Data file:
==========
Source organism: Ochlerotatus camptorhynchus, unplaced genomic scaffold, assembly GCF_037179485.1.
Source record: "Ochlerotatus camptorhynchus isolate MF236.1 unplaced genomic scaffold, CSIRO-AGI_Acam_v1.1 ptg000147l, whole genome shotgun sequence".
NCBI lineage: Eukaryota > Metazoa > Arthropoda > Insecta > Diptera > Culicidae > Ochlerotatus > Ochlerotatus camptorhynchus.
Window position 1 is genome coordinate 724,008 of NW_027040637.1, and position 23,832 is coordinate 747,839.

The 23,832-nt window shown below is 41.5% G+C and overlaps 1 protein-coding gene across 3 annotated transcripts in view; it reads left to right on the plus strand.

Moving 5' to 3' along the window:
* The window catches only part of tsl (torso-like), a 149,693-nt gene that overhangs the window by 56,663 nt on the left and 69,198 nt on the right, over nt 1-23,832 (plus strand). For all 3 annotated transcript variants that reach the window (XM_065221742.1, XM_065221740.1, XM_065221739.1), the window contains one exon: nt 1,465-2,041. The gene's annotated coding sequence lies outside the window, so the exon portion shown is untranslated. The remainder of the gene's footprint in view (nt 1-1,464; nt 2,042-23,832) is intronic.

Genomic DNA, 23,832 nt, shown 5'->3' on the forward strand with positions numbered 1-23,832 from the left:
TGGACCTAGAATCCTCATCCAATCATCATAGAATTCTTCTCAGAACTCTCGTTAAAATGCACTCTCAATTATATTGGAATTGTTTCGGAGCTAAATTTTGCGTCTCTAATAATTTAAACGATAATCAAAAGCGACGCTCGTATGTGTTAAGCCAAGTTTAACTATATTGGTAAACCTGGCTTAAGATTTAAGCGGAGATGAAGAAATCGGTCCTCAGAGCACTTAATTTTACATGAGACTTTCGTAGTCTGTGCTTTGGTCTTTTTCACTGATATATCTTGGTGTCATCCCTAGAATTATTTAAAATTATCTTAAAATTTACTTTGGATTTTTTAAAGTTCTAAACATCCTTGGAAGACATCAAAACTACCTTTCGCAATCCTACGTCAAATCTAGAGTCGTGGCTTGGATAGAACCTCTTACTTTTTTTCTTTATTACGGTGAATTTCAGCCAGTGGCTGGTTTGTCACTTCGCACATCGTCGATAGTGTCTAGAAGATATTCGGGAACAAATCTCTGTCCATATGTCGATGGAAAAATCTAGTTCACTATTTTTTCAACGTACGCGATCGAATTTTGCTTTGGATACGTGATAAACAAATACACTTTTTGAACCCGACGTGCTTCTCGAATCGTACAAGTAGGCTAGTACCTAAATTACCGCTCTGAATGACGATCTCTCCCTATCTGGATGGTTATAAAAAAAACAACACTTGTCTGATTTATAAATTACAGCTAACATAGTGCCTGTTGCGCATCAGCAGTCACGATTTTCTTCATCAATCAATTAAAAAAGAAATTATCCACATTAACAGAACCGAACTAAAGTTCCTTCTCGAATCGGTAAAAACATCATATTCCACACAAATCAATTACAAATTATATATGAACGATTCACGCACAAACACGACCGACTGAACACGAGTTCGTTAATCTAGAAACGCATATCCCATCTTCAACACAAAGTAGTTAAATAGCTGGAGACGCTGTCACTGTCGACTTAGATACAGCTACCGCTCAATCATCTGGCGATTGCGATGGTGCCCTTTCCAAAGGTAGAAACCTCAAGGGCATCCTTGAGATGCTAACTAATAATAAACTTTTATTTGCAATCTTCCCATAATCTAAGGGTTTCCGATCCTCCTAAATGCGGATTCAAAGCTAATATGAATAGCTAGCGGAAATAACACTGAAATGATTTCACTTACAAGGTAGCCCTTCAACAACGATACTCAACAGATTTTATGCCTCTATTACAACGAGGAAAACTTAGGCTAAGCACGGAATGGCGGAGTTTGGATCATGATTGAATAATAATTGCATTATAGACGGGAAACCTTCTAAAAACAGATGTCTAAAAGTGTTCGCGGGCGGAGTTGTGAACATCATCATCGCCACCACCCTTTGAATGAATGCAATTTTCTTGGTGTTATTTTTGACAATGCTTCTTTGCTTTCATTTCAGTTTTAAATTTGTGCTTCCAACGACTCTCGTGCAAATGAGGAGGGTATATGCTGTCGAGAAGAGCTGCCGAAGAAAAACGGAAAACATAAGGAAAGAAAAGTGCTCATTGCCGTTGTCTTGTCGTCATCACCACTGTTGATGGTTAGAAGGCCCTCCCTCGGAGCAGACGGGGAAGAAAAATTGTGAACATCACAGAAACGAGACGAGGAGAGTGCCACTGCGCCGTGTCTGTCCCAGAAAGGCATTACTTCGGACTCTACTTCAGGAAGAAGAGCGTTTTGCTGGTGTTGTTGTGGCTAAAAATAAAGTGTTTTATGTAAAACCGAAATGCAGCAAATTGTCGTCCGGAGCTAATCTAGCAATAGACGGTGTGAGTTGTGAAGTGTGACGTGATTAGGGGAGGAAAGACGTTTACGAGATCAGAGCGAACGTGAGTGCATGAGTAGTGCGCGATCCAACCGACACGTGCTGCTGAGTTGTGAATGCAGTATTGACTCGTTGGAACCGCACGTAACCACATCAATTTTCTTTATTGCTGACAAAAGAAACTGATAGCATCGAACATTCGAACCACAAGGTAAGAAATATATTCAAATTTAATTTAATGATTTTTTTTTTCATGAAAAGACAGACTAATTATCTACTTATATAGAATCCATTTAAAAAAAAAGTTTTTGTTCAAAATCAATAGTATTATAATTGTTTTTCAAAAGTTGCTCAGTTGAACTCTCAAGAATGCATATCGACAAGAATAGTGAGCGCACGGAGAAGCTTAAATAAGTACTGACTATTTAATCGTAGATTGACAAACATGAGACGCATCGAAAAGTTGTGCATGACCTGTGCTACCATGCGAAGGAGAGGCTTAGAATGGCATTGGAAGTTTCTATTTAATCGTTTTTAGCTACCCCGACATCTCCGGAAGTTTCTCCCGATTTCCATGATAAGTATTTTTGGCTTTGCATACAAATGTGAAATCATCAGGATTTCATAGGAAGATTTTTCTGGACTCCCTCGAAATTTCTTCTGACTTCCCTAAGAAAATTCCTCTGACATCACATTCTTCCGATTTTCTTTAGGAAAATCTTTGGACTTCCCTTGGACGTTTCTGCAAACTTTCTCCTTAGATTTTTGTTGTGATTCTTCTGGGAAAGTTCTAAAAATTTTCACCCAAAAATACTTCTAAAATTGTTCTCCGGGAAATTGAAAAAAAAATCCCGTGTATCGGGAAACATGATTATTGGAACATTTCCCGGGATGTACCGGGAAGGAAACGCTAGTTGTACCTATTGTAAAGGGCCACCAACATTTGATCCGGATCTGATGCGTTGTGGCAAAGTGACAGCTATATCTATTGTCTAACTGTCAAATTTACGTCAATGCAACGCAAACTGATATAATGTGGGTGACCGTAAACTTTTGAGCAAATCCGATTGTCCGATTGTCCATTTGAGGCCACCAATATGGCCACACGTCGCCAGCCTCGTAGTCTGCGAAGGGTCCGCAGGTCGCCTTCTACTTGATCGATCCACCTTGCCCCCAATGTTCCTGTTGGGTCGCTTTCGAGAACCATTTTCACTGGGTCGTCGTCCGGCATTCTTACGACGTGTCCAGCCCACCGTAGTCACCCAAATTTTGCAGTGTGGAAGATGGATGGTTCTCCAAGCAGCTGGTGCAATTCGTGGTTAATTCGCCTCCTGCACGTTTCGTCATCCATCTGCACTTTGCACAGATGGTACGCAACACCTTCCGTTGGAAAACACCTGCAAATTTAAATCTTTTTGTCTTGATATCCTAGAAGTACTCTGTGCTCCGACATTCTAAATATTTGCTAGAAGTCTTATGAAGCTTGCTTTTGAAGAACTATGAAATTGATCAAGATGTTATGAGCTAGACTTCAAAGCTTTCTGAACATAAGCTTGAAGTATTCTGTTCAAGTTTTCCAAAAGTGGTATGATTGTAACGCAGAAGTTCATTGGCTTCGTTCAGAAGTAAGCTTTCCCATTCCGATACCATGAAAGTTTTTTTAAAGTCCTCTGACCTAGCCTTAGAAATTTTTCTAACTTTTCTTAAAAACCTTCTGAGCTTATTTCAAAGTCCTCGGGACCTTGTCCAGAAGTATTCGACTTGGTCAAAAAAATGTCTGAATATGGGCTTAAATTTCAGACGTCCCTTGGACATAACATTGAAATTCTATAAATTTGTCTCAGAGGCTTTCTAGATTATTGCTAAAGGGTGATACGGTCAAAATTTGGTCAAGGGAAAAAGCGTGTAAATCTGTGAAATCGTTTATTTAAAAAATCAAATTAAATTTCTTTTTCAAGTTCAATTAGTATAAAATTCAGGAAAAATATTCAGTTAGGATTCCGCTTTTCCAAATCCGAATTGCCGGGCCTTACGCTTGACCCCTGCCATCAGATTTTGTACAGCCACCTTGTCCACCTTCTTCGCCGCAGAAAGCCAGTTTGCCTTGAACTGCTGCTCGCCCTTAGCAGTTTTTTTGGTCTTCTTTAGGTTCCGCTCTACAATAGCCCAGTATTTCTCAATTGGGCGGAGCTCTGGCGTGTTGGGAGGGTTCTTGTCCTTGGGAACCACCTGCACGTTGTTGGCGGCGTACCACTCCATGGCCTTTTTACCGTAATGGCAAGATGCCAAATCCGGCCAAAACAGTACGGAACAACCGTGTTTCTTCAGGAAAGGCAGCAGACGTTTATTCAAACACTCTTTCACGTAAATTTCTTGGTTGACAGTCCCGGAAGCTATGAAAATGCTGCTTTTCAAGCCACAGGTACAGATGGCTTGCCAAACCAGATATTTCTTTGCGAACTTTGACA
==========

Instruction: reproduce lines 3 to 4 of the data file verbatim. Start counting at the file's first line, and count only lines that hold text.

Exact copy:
NCBI lineage: Eukaryota > Metazoa > Arthropoda > Insecta > Diptera > Culicidae > Ochlerotatus > Ochlerotatus camptorhynchus.
Window position 1 is genome coordinate 724,008 of NW_027040637.1, and position 23,832 is coordinate 747,839.